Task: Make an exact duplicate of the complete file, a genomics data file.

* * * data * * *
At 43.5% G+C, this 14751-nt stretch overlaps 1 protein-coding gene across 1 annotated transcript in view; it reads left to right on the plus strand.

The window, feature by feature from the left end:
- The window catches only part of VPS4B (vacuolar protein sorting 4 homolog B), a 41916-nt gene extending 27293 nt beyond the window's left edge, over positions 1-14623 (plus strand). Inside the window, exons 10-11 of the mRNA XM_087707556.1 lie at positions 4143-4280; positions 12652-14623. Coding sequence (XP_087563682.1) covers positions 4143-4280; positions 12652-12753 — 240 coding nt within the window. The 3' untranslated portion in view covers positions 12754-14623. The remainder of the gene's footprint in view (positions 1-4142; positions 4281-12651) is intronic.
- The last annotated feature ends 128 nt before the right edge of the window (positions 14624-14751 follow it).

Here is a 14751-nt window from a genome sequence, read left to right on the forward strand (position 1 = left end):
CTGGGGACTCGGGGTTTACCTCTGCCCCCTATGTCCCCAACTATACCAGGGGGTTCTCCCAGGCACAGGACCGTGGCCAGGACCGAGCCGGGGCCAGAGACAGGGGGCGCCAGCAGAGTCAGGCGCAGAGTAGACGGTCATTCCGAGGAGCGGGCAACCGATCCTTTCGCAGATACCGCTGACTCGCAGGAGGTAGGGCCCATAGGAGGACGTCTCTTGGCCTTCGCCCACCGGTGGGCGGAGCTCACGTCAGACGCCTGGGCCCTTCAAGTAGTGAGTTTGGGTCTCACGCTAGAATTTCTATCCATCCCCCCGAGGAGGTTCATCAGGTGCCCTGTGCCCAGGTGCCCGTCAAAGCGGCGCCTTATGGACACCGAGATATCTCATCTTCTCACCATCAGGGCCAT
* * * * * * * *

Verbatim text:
At 43.5% G+C, this 14751-nt stretch overlaps 1 protein-coding gene across 1 annotated transcript in view; it reads left to right on the plus strand.

The window, feature by feature from the left end:
- The window catches only part of VPS4B (vacuolar protein sorting 4 homolog B), a 41916-nt gene extending 27293 nt beyond the window's left edge, over positions 1-14623 (plus strand). Inside the window, exons 10-11 of the mRNA XM_087707556.1 lie at positions 4143-4280; positions 12652-14623. Coding sequence (XP_087563682.1) covers positions 4143-4280; positions 12652-12753 — 240 coding nt within the window. The 3' untranslated portion in view covers positions 12754-14623. The remainder of the gene's footprint in view (positions 1-4142; positions 4281-12651) is intronic.
- The last annotated feature ends 128 nt before the right edge of the window (positions 14624-14751 follow it).

Here is a 14751-nt window from a genome sequence, read left to right on the forward strand (position 1 = left end):
CTGGGGACTCGGGGTTTACCTCTGCCCCCTATGTCCCCAACTATACCAGGGGGTTCTCCCAGGCACAGGACCGTGGCCAGGACCGAGCCGGGGCCAGAGACAGGGGGCGCCAGCAGAGTCAGGCGCAGAGTAGACGGTCATTCCGAGGAGCGGGCAACCGATCCTTTCGCAGATACCGCTGACTCGCAGGAGGTAGGGCCCATAGGAGGACGTCTCTTGGCCTTCGCCCACCGGTGGGCGGAGCTCACGTCAGACGCCTGGGCCCTTCAAGTAGTGAGTTTGGGTCTCACGCTAGAATTTCTATCCATCCCCCCGAGGAGGTTCATCAGGTGCCCTGTGCCCAGGTGCCCGTCAAAGCGGCGCCTTATGGACACCGAGATATCTCATCTTCTCACCATCAGGGCCAT